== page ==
Curry Nights have become a mainstay of entertaining ideas with the highlight being everyone brings a different curry and the host cooks up some big pots of rice. Friends and family come and share food, stories, and laughter and the evening becomes an occasion to remember.
A Curry Night will translate perfectly into your Aged Care facility. We have collected ideas to help you put on a fun Curry Night for your residents.
There are two vital ingredients for a memorable Curry Night. The first is the food. The second is colour. And at a true Indian Feast, you cannot have too much of either.
There is literally no way for your decorations to be ‘too much’! Bunting, bright fabric draped across windows, the only limit is your imagination and your resources.
Cover your tables with warm-coloured tablecloths made of fabric or paper. Place a table talker in the centre to set the mood for the curry evening.
Place large bunches of flowers around the dining room and wrap plain vases in strips of rich patterned fabric or paper. Avoid the expense of cut flowers by using flowers from your own grounds or by making them from paper. These can be made ahead of time by your more crafty residents using tissue paper. They can then be reused for other event ideas such as Melbourne Cup or Mother’s Day.
Indian music can be found on Spotify Youtube and iTunes, from Talvin Singh to Anoushka Shankar there is no end of music to create a playlist of background music to add to the atmosphere.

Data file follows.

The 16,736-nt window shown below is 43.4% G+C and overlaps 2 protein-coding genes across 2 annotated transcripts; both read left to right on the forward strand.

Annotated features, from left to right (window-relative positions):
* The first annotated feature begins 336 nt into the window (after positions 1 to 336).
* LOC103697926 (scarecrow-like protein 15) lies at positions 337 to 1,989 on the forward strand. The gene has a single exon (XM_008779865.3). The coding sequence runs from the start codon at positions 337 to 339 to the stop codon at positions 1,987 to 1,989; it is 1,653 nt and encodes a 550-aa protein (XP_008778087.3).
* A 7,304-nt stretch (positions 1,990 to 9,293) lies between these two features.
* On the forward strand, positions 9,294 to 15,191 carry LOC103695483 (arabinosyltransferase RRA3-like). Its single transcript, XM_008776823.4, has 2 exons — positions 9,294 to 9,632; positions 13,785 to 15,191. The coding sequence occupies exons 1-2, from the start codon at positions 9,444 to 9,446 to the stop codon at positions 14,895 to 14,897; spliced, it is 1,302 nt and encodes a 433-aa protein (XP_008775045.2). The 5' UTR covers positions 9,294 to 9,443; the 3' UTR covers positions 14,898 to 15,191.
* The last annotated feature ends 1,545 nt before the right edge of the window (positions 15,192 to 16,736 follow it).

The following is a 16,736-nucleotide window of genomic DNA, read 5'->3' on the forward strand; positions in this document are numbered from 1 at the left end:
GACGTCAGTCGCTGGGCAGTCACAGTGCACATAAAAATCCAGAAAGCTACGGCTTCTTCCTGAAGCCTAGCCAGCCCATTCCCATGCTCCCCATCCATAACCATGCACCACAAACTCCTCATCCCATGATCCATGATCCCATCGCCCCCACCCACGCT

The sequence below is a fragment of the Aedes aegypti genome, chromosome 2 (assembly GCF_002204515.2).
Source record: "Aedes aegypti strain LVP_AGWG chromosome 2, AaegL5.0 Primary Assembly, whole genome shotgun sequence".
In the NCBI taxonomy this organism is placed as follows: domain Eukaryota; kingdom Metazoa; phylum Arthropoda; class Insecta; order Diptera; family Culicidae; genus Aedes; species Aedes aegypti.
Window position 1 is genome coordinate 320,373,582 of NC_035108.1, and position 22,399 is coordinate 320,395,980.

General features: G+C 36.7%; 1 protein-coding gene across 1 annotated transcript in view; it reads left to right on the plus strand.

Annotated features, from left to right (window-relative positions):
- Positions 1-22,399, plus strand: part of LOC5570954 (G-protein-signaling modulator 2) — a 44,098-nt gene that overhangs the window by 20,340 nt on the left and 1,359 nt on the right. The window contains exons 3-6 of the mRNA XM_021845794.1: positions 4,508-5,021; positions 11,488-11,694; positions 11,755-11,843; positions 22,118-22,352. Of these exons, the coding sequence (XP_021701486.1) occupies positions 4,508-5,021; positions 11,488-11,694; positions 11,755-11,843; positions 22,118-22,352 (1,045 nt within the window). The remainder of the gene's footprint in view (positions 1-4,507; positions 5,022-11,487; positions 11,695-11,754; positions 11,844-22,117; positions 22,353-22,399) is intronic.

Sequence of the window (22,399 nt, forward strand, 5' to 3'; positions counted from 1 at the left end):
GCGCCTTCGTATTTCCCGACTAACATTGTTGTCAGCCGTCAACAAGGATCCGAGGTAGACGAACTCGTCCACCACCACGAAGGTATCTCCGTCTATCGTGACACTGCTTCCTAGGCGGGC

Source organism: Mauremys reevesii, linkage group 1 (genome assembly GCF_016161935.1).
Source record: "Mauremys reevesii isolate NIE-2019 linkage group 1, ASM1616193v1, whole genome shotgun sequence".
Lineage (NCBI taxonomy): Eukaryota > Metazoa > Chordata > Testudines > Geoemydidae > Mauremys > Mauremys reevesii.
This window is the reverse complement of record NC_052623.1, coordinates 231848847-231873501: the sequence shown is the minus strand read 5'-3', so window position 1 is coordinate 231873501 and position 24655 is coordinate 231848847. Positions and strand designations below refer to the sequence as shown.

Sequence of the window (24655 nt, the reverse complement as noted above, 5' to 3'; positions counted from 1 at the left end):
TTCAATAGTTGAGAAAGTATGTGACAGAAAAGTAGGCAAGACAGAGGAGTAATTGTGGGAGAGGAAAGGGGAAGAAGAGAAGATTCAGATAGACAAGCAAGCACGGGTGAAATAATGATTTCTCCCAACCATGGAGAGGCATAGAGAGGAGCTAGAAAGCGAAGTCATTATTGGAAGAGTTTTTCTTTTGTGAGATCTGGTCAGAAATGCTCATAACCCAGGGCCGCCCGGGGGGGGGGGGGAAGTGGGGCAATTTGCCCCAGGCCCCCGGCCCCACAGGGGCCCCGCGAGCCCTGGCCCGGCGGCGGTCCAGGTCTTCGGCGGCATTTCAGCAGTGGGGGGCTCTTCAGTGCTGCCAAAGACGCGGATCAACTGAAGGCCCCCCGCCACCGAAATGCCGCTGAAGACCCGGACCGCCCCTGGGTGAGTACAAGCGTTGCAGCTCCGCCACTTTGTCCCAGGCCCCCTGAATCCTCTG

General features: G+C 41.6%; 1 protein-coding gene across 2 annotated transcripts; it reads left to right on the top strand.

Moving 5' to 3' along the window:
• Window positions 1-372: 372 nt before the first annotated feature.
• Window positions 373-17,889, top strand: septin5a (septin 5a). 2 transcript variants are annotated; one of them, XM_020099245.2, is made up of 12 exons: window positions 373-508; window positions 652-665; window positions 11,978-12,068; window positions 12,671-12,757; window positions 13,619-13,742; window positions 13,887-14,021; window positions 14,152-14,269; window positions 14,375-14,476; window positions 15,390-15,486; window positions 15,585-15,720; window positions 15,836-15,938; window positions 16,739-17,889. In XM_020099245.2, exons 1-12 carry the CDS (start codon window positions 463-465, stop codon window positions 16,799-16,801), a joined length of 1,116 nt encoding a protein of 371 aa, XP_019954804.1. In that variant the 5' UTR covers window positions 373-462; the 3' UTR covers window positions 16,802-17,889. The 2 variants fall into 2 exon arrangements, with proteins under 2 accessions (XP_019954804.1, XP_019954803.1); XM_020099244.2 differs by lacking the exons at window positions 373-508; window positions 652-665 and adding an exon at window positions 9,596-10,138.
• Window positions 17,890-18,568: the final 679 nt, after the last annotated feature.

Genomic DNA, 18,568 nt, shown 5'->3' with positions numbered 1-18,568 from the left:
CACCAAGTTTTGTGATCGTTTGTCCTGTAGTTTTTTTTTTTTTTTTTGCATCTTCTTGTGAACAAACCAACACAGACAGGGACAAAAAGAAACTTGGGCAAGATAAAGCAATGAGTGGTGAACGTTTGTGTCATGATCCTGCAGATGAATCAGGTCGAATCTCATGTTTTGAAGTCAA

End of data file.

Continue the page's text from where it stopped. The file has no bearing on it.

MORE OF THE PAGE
While donning a sari might be a challenge for anyone not accustomed to this style of dress, it is inexpensive and easy to give each resident a bindi and even a little extra make up if you have someone on staff who has experience. Some decorative head-scarves and shawls can be used as part of a photo-booth so you can capture the fun of the evening.
One of the advantages of holding a curry night is being able to give your residents a range of dishes to try. From tried and true favourites to some more adventurous variations of flavour.
Indian food has been influenced and has influenced the flavours and style of foods of their neighbouring countries, so don’t feel bound to only traditional Indian Curries. Include dishes such as Laksas and stir-fries to add to the feast.
You can also explore different rice varieties, from basic white rice, to fragrant basmati, turmeric-infused brown rice, and rice cooked in coconut milk. Add some baskets of warm naan and dishes of chutneys, desiccated coconut and sliced banana so people can customise their meals as they please.
Some like it hot, and some...not.
Indian and the surrounding areas are well known for the high levels of spiciness in their food. This, however, might not be to everyone’s taste. The level of spices you use will depend on how well you know the tastes of your residents.
Serve curries buffet style so residents can choose which different dishes they would like to try, and so they can come back to try something new or refill a favourite. This will encourage people to talk about their food and maybe try something new.
For residents who require a texture modified diet, curries can be adapted using the IDDSI levels to suit.